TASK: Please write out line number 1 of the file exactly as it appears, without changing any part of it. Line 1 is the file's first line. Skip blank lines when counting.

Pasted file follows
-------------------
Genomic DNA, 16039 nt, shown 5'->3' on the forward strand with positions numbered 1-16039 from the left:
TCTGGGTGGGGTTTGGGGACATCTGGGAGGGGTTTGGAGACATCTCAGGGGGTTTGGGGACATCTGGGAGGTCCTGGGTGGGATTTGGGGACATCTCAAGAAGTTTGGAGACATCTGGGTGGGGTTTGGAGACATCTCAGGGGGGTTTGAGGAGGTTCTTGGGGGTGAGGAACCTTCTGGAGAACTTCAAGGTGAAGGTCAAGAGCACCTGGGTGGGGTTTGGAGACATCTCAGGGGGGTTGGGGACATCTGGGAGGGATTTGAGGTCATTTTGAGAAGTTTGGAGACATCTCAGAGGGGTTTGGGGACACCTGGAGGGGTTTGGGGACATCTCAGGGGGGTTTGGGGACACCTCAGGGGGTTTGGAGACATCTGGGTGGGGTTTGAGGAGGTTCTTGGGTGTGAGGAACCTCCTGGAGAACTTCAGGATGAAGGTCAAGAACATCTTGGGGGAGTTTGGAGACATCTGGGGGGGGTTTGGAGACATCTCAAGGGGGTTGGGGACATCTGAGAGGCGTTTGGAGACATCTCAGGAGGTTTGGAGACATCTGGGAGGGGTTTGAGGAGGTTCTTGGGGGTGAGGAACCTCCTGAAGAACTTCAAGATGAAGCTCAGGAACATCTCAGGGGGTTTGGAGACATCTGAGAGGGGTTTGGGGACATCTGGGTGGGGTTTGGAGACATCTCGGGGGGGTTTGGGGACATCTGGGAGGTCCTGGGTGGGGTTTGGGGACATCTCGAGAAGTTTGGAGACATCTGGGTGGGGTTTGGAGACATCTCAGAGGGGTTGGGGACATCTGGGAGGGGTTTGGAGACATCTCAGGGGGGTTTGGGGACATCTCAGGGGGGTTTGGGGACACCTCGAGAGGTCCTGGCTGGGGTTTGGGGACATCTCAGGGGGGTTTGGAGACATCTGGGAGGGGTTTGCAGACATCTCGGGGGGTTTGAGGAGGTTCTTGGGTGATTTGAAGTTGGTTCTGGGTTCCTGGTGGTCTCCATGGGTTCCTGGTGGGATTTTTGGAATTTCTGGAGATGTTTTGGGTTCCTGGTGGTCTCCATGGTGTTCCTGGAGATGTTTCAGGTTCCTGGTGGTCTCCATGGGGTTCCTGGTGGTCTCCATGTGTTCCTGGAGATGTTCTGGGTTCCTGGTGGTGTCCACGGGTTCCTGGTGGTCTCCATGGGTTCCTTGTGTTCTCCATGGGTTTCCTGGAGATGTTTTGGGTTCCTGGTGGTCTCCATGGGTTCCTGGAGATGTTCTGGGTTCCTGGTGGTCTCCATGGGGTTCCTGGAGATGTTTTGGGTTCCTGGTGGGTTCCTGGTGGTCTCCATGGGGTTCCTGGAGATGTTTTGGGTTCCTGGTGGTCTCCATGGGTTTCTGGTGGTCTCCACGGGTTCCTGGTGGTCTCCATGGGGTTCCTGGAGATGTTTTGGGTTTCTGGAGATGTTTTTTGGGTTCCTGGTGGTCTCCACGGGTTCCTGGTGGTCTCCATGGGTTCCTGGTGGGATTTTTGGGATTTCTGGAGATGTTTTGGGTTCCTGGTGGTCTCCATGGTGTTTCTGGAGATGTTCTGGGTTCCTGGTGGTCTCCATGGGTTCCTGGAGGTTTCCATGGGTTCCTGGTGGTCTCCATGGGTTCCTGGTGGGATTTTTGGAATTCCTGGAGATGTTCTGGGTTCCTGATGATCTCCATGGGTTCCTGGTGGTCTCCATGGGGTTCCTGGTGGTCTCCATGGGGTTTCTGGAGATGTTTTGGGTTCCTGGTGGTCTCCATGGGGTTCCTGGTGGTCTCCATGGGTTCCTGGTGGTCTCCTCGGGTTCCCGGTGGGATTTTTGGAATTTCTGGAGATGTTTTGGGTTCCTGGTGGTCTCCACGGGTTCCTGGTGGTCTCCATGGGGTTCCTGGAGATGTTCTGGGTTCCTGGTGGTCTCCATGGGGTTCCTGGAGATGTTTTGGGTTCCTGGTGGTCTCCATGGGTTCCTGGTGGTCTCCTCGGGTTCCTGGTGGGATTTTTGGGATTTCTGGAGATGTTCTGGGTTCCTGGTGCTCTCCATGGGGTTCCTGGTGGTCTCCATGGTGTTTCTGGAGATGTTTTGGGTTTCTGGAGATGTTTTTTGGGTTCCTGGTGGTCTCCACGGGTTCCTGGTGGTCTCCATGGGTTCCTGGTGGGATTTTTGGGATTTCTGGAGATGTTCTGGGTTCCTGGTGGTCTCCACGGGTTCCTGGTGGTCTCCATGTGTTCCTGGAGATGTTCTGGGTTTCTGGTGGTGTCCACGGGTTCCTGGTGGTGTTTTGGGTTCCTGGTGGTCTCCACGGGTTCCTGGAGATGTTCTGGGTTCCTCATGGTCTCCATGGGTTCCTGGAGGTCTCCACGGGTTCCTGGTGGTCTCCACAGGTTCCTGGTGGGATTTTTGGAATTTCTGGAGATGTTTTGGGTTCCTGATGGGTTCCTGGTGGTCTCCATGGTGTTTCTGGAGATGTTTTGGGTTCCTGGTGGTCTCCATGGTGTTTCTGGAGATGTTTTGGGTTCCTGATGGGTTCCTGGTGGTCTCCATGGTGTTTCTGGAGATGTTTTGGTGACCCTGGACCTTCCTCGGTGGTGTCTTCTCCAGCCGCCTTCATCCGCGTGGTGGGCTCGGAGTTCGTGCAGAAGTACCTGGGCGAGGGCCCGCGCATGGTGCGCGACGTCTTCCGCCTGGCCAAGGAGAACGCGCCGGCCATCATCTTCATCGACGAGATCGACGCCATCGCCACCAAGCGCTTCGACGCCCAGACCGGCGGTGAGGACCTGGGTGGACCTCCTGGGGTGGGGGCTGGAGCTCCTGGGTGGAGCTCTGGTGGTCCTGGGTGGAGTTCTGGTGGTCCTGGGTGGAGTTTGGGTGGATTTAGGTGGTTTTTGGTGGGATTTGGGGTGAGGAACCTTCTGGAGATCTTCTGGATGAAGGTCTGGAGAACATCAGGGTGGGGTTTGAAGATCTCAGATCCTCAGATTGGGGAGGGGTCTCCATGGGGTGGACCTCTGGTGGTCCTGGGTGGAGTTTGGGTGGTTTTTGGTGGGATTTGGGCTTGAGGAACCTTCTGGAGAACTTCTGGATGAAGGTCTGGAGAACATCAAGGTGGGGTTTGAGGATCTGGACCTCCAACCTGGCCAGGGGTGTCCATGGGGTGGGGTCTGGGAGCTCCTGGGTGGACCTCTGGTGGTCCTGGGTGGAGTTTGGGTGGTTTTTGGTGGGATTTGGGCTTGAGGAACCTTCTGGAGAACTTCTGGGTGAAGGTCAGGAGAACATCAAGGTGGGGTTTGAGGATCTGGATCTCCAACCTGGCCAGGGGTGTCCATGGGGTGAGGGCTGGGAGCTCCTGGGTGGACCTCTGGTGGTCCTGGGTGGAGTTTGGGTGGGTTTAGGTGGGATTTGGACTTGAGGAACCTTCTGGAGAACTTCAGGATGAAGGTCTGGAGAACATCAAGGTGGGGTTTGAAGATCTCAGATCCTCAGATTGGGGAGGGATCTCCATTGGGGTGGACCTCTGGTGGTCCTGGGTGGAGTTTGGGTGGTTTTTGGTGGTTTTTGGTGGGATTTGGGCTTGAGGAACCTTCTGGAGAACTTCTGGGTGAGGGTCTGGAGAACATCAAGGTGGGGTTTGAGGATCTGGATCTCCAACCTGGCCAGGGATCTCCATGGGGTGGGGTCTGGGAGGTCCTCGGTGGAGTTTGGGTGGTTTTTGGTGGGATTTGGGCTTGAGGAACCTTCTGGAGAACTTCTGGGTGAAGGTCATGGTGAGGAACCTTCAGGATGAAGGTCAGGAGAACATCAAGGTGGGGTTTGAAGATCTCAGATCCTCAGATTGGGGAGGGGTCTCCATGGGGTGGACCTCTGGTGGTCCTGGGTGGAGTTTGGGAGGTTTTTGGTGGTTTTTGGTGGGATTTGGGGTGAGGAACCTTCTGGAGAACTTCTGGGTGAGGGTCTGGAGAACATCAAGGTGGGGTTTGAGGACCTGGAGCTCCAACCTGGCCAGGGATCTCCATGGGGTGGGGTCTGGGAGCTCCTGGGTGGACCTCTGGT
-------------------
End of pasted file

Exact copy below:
Genomic DNA, 16039 nt, shown 5'->3' on the forward strand with positions numbered 1-16039 from the left: